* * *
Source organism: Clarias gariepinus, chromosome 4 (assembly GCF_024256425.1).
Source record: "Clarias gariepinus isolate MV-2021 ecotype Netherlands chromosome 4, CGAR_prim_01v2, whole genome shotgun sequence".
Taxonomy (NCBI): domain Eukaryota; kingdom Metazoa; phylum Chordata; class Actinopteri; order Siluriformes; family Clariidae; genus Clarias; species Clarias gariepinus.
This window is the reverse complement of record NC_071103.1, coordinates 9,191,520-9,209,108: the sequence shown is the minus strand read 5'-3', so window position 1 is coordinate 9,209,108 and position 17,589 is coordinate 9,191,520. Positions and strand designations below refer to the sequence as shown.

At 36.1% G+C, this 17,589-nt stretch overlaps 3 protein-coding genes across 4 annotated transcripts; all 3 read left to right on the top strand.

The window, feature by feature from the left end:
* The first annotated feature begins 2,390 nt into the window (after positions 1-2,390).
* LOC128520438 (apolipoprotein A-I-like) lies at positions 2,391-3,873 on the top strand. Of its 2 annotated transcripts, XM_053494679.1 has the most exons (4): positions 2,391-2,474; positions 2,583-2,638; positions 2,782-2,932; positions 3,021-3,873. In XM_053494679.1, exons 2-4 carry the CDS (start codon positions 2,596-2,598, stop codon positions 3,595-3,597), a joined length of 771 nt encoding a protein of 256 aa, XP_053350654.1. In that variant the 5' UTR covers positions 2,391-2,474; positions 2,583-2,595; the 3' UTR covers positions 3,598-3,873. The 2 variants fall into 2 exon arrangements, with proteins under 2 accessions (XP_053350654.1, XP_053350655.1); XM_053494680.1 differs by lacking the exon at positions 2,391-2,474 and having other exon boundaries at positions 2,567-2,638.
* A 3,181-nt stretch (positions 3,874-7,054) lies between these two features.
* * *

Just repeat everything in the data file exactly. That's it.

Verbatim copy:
Source organism: Clarias gariepinus, chromosome 4 (assembly GCF_024256425.1).
Source record: "Clarias gariepinus isolate MV-2021 ecotype Netherlands chromosome 4, CGAR_prim_01v2, whole genome shotgun sequence".
Taxonomy (NCBI): domain Eukaryota; kingdom Metazoa; phylum Chordata; class Actinopteri; order Siluriformes; family Clariidae; genus Clarias; species Clarias gariepinus.
This window is the reverse complement of record NC_071103.1, coordinates 9,191,520-9,209,108: the sequence shown is the minus strand read 5'-3', so window position 1 is coordinate 9,209,108 and position 17,589 is coordinate 9,191,520. Positions and strand designations below refer to the sequence as shown.

At 36.1% G+C, this 17,589-nt stretch overlaps 3 protein-coding genes across 4 annotated transcripts; all 3 read left to right on the top strand.

The window, feature by feature from the left end:
* The first annotated feature begins 2,390 nt into the window (after positions 1-2,390).
* LOC128520438 (apolipoprotein A-I-like) lies at positions 2,391-3,873 on the top strand. Of its 2 annotated transcripts, XM_053494679.1 has the most exons (4): positions 2,391-2,474; positions 2,583-2,638; positions 2,782-2,932; positions 3,021-3,873. In XM_053494679.1, exons 2-4 carry the CDS (start codon positions 2,596-2,598, stop codon positions 3,595-3,597), a joined length of 771 nt encoding a protein of 256 aa, XP_053350654.1. In that variant the 5' UTR covers positions 2,391-2,474; positions 2,583-2,595; the 3' UTR covers positions 3,598-3,873. The 2 variants fall into 2 exon arrangements, with proteins under 2 accessions (XP_053350654.1, XP_053350655.1); XM_053494680.1 differs by lacking the exon at positions 2,391-2,474 and having other exon boundaries at positions 2,567-2,638.
* A 3,181-nt stretch (positions 3,874-7,054) lies between these two features.